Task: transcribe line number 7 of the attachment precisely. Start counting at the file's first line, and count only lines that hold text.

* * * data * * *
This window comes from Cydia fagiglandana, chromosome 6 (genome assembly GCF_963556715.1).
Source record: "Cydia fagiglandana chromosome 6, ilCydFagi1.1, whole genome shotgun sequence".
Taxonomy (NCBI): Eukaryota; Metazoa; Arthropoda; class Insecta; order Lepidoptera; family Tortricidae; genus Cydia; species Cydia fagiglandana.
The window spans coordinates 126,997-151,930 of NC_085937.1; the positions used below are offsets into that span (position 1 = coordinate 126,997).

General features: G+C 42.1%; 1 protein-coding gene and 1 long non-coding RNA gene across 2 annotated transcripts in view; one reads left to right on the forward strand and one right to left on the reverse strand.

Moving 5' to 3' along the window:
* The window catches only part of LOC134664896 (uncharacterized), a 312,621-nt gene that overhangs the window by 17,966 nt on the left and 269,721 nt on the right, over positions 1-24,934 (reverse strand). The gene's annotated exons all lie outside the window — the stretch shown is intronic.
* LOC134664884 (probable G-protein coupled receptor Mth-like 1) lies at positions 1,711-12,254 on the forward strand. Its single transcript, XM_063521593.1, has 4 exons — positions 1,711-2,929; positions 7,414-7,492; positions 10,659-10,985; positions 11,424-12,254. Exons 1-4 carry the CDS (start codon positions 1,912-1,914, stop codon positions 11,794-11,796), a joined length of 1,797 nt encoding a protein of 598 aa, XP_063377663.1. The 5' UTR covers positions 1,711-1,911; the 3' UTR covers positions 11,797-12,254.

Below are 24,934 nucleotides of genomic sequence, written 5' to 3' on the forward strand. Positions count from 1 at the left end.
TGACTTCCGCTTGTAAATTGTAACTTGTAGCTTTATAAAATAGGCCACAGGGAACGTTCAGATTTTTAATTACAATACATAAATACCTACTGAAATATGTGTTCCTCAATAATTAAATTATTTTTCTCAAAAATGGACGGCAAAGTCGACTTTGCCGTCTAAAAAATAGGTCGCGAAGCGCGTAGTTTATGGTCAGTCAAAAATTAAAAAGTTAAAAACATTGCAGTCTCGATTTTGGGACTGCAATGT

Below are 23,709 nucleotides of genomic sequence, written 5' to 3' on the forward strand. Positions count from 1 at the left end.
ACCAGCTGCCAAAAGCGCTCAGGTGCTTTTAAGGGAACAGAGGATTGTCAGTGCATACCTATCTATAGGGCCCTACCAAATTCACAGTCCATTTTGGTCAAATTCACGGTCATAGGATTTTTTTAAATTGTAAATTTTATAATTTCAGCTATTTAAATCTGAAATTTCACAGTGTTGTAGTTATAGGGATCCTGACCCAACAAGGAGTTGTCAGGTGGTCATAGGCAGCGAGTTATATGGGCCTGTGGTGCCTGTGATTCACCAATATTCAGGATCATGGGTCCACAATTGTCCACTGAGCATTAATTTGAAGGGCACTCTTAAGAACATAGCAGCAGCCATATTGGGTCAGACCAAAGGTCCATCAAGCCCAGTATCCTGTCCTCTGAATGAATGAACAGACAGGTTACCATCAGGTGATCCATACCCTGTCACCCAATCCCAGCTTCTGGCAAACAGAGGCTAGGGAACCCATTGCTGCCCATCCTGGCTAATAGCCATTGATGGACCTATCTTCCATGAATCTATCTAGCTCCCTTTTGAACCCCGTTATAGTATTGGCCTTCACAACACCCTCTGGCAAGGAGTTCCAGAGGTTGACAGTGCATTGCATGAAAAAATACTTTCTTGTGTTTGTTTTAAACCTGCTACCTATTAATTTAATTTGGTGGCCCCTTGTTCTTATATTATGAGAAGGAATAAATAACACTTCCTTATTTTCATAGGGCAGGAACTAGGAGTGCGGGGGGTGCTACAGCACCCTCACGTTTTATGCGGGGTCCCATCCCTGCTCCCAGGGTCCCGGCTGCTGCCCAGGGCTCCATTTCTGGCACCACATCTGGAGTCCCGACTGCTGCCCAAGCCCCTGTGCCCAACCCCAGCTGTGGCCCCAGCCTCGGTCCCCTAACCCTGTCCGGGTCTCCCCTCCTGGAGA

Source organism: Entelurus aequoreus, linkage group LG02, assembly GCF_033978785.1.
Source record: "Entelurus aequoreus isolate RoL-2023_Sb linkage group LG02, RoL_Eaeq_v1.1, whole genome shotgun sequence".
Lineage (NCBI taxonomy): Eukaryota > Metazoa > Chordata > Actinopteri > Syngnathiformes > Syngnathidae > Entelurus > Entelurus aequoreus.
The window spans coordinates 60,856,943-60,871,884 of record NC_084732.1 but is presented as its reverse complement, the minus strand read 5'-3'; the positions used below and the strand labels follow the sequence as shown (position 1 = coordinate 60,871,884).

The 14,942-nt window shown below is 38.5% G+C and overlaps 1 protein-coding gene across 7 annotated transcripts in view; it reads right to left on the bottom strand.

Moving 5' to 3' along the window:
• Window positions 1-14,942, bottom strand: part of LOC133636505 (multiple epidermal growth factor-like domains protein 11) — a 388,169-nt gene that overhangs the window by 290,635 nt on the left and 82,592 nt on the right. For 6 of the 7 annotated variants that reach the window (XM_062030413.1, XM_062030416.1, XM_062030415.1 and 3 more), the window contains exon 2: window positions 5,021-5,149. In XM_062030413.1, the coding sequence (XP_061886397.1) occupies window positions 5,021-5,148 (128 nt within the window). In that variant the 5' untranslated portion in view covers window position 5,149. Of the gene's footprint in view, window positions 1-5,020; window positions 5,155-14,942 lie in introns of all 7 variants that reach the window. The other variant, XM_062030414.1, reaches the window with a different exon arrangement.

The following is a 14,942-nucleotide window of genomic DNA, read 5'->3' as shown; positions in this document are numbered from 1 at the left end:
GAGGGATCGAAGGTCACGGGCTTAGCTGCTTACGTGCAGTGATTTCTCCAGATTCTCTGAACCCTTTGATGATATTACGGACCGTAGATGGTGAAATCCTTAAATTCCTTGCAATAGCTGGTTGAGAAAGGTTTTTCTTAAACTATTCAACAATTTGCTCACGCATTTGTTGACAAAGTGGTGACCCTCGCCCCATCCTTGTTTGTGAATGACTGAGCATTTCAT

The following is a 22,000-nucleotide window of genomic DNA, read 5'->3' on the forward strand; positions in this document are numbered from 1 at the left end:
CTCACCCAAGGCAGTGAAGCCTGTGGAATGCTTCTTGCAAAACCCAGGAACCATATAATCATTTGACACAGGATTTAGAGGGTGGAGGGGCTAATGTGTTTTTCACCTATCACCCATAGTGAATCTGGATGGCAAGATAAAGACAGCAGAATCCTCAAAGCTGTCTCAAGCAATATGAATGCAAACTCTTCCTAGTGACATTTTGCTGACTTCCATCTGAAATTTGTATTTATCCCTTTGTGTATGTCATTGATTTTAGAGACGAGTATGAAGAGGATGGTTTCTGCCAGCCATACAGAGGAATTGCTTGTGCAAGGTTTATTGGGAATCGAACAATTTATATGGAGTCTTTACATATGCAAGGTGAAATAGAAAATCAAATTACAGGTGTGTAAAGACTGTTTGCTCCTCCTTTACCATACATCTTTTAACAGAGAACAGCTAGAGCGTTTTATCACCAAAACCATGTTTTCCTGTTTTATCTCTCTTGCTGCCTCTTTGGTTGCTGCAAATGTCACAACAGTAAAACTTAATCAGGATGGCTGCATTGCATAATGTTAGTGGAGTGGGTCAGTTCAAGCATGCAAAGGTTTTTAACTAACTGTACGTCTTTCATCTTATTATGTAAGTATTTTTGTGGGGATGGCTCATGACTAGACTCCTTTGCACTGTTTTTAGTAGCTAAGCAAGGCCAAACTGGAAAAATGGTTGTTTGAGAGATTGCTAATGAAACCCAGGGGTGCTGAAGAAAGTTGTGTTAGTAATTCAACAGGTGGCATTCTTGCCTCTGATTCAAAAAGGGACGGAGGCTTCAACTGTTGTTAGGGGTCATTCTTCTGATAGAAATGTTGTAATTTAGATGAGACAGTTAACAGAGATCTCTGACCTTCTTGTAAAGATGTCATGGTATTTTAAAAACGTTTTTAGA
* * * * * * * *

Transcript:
* The window catches only part of LOC134664896 (uncharacterized), a 312,621-nt gene that overhangs the window by 17,966 nt on the left and 269,721 nt on the right, over positions 1-24,934 (reverse strand). The gene's annotated exons all lie outside the window — the stretch shown is intronic.